THIEVES' HIGHWAY (1949): Nick Garcos (Richard Conte) arrives home from WWII. He shows up at home with gifts for everyone and a nice little bundle of money he made. Enough to marry his best girl and go into business with his pop (hauling produce to market). But when he finds his pop has been crippled, his thoughts instead turn into getting revenge on the guy who did it--Mike Figlia (Lee J. Cobb). So he hauls a truckload of apples into San Francisco (in the old produce district, which has since been replaced by the Embarcadero) and sets about to make things right. The whole story is steeped in the struggles of the working class and the machinations of the scofflaws who cheat them. Everything from broken down trucks, unscrupulous dealers, dangerous dames (Valentina Cortese),...even the "good girls" only want you if you have money. I think it's fair to say it's a pretty bitter movie. And it's realistically bitter.
THE BREAKING POINT (1950): Eddie Muller claimed this adaptation of Hemingway's "To Have and Have Not" is director Michael Curtiz's best work. Personally, I'm kind of a fan of a little movie he made called CASABLANCA, but this is pretty darn good, too. Harry Morgan (John Garfield) is a fishing boat captain and upstanding if struggling member of society. Just to make ends meet he takes a job he probably (okay, definitely) shouldn't. And that just makes things worse, until he gets way in over his head. Garfield is perfect as the struggling man who has been corrupted but thinks he can make things right on his own (after all, he's a WWII hero). Patricia Neal is great as the temptress. Wallace Ford is appropriately oily as a shady lawyer setting up illegal deals. And Phyllis Thaxter is great as the suffering wife reminding him that he has her and two adorable daughters to think about. And without giving away, the ending scene is just crushing. You know, maybe this is Curtiz's masterpiece.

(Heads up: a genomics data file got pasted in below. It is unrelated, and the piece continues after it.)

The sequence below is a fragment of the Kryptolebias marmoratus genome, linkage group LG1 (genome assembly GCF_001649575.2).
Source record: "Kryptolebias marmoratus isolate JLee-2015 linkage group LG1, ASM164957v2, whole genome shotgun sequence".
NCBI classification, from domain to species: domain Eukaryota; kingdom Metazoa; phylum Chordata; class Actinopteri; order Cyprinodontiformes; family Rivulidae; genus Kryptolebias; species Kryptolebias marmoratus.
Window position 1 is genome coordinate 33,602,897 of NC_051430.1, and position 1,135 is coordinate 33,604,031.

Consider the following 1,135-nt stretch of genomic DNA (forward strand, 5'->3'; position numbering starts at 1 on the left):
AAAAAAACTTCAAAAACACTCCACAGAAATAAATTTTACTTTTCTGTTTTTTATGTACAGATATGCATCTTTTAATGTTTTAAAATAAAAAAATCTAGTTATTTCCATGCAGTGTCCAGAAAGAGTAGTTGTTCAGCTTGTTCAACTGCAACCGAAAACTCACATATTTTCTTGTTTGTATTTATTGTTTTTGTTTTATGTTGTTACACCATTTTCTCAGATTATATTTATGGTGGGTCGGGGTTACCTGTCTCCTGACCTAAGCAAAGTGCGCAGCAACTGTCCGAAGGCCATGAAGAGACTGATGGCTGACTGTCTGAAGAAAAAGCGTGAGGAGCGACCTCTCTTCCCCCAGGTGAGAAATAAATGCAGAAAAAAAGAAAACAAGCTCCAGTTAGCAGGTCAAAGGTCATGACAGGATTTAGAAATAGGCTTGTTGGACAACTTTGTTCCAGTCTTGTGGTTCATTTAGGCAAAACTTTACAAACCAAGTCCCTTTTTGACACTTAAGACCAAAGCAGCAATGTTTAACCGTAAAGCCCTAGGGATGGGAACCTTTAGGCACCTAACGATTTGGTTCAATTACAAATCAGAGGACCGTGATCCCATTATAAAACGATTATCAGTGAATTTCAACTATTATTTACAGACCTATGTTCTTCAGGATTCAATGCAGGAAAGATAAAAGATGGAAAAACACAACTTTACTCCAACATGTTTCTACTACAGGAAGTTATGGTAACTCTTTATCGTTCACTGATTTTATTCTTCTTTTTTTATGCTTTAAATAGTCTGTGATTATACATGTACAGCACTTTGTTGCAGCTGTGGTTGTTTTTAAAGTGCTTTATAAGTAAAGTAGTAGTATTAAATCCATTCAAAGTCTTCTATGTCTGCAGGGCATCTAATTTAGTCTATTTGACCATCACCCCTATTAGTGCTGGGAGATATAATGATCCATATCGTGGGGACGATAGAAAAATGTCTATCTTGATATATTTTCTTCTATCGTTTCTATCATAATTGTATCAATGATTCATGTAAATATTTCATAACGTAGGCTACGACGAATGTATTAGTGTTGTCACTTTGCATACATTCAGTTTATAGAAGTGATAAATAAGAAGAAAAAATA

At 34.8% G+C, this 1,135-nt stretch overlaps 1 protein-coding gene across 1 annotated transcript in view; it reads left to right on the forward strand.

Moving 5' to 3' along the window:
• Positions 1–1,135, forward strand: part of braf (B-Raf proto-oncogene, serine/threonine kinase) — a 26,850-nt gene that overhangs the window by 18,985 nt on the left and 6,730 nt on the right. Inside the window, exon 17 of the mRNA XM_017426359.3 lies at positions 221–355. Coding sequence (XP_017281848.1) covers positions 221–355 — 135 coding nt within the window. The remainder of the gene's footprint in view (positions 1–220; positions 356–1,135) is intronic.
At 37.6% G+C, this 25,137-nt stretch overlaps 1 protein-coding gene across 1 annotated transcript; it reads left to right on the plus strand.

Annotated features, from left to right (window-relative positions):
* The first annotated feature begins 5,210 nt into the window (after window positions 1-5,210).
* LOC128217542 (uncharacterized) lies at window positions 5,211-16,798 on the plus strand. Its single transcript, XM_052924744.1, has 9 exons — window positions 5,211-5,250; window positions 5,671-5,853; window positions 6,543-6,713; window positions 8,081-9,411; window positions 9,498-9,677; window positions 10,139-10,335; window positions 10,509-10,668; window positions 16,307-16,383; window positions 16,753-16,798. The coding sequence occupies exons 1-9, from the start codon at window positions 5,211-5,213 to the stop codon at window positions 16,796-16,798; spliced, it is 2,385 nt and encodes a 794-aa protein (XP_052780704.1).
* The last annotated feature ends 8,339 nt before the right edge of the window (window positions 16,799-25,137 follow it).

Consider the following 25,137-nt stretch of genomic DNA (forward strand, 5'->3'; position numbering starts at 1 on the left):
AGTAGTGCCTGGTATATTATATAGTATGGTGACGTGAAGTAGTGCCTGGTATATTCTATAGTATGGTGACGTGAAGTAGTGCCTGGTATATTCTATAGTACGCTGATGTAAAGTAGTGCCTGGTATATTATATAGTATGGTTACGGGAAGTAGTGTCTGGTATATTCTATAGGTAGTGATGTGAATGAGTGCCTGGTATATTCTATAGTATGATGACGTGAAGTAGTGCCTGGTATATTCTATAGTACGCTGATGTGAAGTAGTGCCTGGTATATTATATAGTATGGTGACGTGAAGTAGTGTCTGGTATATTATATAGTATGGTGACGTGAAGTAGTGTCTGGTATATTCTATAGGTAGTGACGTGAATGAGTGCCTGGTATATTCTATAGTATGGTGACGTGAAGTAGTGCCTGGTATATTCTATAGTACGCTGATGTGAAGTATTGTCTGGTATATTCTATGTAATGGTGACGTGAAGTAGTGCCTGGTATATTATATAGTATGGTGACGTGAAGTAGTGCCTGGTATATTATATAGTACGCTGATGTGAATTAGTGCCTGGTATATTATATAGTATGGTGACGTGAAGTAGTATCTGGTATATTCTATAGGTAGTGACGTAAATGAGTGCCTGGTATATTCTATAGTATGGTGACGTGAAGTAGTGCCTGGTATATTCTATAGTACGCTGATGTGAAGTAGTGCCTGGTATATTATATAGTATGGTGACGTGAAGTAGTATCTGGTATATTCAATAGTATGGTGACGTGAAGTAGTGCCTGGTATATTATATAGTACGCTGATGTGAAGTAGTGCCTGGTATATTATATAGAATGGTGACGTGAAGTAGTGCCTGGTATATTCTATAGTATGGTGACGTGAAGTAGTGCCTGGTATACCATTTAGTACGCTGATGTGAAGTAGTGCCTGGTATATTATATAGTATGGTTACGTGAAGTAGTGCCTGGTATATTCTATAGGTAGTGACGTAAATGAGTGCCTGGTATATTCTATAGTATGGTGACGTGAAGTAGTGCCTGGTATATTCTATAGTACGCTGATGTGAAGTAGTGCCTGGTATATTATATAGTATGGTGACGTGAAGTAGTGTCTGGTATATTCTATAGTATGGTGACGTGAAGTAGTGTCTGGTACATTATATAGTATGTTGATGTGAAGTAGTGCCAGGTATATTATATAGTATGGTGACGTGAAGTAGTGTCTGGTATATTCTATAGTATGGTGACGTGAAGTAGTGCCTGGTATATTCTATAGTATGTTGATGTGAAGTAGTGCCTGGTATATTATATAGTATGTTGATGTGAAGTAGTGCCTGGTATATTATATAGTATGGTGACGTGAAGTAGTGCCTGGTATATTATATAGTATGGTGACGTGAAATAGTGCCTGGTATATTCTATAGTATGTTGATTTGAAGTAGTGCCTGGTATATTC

Total Running Time: 191 minutes
My Total Minutes: 262,907